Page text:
5 Things to Consider When Starting an IoT Project

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5 Things to Consider When Starting an IoT Project

According to the Application Developers Alliance, 48% of consumer and business developers are most excited about IoT.

· Mobile Zone ·
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Beginning an IoT project can seem daunting at first; there are so many things to consider, not to mention the fact that IoT is still in a nascent stage. If your company is thinking about starting an IoT project, here are five things to consider to get you started.

1. Proof of concept.

Many organizations considering IoT aren’t sure where to begin. Enter: quick projects and prototypes. Prototypes allow you to test hypotheses, gauge customer response, develop the mechanics of rolling out an IoT project, and fine tune security measures.

2. Think about the future.

More specifically, think about how users will connect to your IoT ecosystem weeks, months, and years down the road. Mobile devices are a great way to interact with the IoT world, but new services (like Amazon’s Alexa) are expanding how we interact with machines. If you’re thinking about voice services, augmented reality, or new devices, try to design RESTful services that help you move ubiquitously across devices. Most MBaaS providers can expose legacy services RESTfully as well as provide engagement services such as push notifications and identity management services essential for mobile to IoT interactions.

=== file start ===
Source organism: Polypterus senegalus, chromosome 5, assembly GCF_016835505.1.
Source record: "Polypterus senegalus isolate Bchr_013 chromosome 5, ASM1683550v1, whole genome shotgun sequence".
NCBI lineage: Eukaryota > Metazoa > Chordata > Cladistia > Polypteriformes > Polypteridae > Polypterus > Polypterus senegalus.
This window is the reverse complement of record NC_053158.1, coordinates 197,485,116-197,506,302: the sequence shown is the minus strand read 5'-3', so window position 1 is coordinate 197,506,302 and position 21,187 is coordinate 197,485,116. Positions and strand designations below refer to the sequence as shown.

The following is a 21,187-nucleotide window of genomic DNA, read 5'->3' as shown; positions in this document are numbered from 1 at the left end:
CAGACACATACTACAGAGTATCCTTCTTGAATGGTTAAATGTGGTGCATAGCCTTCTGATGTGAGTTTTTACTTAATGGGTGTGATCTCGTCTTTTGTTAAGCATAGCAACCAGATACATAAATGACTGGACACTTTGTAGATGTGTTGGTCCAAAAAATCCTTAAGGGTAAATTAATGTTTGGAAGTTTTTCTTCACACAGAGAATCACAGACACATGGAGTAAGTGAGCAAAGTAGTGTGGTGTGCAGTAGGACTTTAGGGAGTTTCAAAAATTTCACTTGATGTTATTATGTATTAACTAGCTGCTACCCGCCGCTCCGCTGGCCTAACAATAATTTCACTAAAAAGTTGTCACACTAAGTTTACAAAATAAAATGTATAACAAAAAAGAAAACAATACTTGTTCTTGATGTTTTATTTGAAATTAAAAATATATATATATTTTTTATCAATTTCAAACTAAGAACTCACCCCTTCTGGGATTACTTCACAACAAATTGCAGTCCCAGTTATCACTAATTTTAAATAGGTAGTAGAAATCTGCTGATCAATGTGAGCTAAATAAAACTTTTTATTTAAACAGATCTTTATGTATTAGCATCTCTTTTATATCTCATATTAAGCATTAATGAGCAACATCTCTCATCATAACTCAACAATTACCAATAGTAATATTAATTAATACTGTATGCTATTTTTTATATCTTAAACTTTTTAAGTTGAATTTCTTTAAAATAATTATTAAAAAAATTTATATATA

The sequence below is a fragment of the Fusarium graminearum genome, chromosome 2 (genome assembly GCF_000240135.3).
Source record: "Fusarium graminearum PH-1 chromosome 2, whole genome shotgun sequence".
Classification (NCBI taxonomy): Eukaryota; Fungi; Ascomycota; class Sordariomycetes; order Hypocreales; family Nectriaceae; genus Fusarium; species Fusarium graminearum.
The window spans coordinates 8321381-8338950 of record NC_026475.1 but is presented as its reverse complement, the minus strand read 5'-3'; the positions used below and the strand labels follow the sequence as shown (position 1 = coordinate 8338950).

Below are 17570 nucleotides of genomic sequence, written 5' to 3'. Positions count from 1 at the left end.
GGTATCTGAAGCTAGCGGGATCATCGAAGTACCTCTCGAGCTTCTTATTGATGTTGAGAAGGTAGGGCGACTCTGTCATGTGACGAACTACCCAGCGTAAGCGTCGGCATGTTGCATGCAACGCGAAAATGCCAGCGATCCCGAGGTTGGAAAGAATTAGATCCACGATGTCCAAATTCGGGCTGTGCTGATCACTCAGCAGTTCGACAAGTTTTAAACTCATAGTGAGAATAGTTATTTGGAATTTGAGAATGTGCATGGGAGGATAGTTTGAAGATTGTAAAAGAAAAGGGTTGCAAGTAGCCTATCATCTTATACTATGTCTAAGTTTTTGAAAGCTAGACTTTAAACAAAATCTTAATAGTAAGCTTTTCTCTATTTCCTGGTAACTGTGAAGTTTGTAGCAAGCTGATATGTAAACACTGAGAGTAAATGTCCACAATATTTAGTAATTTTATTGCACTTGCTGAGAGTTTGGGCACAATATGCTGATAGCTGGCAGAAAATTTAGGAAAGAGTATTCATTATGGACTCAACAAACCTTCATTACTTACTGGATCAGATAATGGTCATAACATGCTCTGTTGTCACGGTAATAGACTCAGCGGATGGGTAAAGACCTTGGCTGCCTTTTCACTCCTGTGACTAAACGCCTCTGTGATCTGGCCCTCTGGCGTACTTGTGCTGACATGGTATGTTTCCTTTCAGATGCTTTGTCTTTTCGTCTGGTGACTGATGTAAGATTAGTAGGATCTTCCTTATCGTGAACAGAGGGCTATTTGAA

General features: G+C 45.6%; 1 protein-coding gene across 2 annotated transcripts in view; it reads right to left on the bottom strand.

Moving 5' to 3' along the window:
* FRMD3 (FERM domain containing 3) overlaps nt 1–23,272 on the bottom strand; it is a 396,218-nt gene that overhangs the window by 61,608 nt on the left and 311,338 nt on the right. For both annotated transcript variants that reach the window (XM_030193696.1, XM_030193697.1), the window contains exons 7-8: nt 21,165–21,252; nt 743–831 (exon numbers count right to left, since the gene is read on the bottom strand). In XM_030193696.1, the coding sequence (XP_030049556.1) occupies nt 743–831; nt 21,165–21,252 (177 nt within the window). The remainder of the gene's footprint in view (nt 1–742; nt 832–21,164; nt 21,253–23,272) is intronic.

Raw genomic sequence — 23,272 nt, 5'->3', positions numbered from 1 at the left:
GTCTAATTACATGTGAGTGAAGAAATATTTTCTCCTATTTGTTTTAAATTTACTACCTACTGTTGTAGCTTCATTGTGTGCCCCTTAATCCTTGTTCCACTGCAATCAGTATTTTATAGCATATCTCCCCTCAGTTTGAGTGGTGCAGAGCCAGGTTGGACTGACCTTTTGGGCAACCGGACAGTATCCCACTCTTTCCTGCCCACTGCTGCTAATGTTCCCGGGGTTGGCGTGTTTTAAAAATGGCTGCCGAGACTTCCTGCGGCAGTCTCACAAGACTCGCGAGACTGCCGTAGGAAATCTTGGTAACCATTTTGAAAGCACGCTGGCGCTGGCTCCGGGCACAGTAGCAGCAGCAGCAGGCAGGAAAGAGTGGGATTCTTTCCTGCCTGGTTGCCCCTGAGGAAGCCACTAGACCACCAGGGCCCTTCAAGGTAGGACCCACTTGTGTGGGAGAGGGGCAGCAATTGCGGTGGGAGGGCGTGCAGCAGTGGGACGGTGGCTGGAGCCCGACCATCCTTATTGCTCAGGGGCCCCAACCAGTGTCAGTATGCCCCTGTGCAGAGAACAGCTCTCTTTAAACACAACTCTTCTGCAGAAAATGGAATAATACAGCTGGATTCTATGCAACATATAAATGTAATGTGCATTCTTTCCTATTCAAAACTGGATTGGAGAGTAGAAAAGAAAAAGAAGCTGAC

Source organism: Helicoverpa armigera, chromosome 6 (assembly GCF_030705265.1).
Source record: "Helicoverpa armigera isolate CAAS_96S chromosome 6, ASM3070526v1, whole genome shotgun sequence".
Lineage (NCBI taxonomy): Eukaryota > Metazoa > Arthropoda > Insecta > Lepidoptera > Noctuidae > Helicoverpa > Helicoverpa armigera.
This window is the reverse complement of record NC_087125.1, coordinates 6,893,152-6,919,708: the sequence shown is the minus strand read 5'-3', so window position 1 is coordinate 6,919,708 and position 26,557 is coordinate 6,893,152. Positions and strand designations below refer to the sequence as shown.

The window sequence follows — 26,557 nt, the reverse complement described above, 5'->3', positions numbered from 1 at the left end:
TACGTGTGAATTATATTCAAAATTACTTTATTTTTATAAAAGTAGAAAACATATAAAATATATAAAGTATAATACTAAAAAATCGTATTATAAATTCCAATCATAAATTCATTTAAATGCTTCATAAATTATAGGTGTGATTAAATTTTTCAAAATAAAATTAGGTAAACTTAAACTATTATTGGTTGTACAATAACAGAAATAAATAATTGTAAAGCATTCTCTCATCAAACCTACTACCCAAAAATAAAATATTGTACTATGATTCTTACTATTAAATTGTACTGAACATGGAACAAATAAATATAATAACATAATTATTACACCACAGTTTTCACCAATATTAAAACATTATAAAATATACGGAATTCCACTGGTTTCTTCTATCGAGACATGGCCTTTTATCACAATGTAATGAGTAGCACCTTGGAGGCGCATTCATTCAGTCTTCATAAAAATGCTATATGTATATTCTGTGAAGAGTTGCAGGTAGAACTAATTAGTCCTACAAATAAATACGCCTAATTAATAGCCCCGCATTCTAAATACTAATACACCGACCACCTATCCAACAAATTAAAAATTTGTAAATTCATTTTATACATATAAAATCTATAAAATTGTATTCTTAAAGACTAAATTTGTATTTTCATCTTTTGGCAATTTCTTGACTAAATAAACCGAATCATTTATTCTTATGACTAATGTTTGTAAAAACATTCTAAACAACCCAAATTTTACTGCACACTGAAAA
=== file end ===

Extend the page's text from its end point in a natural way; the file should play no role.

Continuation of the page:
3. Look beyond current definitions.

Mobile devices aren’t just interaction points where users look at data or make decisions in an IoT ecosystem. Mobile devices are IoT devices, and they can be used to monitor a user, provide location, identity or other information. Mobile devices also have key support for NFC, Bluetooth, and iBeacons. It’s easy to extend IoT proof of concepts with WICID Bluetooth (pronounced “wik-id”) sensor packages, wearables, or near field stickers using mobile devices as an entry point into IoT.

4. IoT is about control and data.

Look at the tools that are going to lead your IoT ecosystem into making actionable insights. Think about how new data and new ways of interacting with that data can help automate or build better results. IoT sensors combined with third party services and contextual services can be used to create new ways of automating tasks. Showing graphs and trends may be useful at first, but finding ways to proactively make recommendations or control the IoT ecosystem will provide a greater value. If business rules aren't cutting it for what you have in mind, look at cognitive computing engines like IBM, Cognitive Scale, and Intel's Saffron.

5. Figure out how you are going to manage your fleet of devices.

How do you track the state of a device? How do you send a firmware update to a device? How do you secure your IoT ecosystem? The news is filled with poorly deployed IoT devices and IoT ecosystems that lack both security and management, such as nanny cams using default passwords. Determine how you are going to secure any apps and data on your devices as well as how you are going to secure the transmission of that data over the internet. Think about how you secure your mobile devices, laptops, and other electronics today. How can you apply similar technologies to manage and secure your fleet?

If you’ve recently rolled out IoT projects within your enterprise, feel free to post tips you have for others entering the world of IoT. If you’re thinking about diving into the world of IoT but don’t know where to begin regarding design and development, a Rapid Mobile App Development program such as Kony Visualizer can be a great jumping off point.

iot, iot projects, mobile

Published at DZone with permission of Matt Trevathan , DZone MVB. See the original article here.

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